Now, this leaves us with what? We are a service economy. Two-thirds of our economy is service-oriented, and it is heavily involved with travel, leisure, entertainment, sports, dinning out and carousing, exactly the kinds of things that just won't work until we do all of this inoculation. I am thrilled that we have a new federal policy on everything from masks to shots, but we have been so hobbled by a lack of federal response that it's going to be difficult to get things rolling.
If we wanted to get serious vs B.1.1.7— Eric Topol (@EricTopol) January 5, 2021
—get N95/K95 masks to all and enforce their use
—get rapid home testing big supply to each household for daily use
—amp up digital, mobility, genomic and wastewater surveillance 100X
—vaccinate 24/7 like it's an emergency. Because it is.
But then there is the one bright spot, housing, and the killjoys who instantly talked about how bad or dangerous this number was simply haven't studied, history, economics, or profits.
Booming housing is good. No, it is great, and let me tell you why and contrast this with the 2006 lead up to the Great Recession.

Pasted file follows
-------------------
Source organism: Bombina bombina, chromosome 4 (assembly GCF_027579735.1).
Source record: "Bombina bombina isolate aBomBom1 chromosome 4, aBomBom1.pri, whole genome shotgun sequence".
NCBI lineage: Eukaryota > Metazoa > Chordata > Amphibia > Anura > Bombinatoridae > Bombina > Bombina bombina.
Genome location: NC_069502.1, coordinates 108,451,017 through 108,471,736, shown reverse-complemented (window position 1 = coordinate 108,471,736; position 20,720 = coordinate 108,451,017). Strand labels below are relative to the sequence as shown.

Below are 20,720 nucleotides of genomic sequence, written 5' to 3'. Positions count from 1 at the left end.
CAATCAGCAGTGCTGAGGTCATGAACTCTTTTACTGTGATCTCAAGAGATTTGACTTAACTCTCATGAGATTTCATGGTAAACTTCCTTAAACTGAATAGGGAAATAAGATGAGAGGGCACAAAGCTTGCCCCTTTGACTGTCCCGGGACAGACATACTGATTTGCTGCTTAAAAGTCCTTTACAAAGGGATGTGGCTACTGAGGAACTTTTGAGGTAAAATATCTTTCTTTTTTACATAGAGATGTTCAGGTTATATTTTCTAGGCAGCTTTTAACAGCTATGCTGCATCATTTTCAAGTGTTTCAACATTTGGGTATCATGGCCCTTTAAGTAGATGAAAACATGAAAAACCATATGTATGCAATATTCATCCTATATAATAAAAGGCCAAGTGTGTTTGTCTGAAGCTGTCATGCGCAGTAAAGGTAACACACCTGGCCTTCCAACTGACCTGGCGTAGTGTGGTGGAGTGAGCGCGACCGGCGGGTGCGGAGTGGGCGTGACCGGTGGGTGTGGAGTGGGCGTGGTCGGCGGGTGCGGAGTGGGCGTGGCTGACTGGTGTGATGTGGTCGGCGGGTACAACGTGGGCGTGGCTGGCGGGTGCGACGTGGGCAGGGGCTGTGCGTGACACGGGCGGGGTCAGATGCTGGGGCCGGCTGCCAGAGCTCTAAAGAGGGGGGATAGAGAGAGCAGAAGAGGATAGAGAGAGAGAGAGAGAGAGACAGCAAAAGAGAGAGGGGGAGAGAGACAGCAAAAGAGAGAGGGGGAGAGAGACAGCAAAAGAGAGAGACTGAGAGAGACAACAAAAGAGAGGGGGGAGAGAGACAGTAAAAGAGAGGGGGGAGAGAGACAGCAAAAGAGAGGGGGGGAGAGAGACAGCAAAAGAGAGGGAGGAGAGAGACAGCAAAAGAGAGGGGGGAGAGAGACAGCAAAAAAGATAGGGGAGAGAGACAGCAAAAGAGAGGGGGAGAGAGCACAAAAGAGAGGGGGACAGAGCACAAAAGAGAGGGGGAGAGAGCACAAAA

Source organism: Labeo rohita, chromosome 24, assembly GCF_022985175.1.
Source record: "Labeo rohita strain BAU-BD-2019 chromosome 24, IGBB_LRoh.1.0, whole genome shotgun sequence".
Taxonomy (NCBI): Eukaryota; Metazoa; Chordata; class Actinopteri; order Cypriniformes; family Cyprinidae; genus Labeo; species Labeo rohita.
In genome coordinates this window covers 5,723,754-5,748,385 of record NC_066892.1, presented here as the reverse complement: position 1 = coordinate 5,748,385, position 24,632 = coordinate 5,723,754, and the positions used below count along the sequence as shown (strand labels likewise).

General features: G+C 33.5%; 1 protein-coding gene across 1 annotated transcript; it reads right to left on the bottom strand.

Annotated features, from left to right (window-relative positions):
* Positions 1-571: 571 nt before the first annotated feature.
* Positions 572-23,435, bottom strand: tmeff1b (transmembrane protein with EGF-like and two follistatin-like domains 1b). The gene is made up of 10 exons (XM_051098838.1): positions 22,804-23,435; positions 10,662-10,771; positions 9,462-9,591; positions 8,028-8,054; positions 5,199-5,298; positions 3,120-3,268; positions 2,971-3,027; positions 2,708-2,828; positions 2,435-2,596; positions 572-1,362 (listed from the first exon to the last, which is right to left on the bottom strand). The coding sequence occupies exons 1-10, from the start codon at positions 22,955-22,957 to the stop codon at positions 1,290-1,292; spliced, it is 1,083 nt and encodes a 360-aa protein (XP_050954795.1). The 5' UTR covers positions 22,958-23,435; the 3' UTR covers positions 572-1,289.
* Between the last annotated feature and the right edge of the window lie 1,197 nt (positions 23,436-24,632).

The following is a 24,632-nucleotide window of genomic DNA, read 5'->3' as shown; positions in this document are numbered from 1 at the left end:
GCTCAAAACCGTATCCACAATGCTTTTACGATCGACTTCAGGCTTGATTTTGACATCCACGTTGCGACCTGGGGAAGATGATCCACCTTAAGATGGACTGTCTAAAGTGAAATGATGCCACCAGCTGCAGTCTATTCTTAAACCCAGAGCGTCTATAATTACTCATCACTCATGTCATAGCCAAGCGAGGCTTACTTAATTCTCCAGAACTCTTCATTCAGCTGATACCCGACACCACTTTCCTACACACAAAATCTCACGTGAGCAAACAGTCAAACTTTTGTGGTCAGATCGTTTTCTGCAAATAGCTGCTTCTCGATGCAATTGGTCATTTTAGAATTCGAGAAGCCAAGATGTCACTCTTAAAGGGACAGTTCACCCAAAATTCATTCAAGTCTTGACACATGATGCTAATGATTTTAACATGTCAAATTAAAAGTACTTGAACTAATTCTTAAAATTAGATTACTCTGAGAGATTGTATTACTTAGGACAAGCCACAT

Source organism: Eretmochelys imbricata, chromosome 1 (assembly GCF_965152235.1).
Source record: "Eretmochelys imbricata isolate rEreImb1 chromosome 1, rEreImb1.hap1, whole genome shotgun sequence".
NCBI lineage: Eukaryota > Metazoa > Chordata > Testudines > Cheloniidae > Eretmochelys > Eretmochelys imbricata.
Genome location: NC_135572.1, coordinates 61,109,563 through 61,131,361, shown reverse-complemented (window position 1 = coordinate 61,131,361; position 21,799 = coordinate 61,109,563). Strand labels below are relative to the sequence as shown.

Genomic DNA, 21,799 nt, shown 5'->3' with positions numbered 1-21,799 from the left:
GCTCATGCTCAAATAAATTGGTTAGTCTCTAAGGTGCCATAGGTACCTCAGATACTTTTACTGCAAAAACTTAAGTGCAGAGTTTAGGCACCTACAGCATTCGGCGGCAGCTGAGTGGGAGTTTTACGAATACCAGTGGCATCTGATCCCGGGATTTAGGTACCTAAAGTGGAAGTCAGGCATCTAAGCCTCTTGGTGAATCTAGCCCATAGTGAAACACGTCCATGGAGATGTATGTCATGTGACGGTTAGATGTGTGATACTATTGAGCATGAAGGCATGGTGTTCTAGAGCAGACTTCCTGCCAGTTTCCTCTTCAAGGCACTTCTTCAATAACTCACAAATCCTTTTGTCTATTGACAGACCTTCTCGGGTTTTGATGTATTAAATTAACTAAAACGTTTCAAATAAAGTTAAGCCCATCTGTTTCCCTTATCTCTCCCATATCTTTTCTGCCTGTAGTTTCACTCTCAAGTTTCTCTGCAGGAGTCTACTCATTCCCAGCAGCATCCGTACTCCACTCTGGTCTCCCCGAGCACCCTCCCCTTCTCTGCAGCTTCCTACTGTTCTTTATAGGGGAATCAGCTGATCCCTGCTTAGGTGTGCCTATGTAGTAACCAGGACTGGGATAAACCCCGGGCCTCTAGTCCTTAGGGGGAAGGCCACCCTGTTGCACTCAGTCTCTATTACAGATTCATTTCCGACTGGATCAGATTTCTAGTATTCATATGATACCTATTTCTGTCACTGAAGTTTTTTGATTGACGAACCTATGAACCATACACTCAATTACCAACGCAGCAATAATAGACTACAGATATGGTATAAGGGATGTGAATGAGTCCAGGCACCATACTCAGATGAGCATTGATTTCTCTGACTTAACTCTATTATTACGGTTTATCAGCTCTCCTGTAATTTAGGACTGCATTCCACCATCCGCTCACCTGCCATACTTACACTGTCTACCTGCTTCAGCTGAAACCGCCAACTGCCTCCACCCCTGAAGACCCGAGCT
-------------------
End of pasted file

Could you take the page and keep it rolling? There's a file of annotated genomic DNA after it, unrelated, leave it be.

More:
First, unlike 2006, the consumer is about as solvent as she has ever been. We used to lament how ugly the balance sheets of most Americans are. Now they are the opposite. They are brimming with cash. Yet, at the same time, because of the standards that were set after the Great Crash, it is still very difficult to get a loan. Sure you can use DocuSign (DOCU) to get the job done quickly, but unless you have the cash -- a large down payment -- you can forget about it. No more do docs. No more home equity loan deposits. Oh, sure, there are some outliers, there always are, but we are perilously close to having no loan demand, because it is too risky, and I would argue that buying home has become a necessity for people simply as a place to live, given that they can't stay with their parents anymore now that there are grandchildren or they are fleeing the cities in droves because of Covid fears.
Yet, the price of housing is anything but insane, despite the scarcity. Last week KB Homes (KBH) reported and gave you a price breakdown: $344,000 in the southwest; $312,000 in the central U.S.; $283,000 in the southeast; and $640,000 on the West Coast. Sure, the latter is very high, but in many areas -- notably San Francisco -- it is coming down pretty rapidly.
That's not inflation. That's pretty much status quo.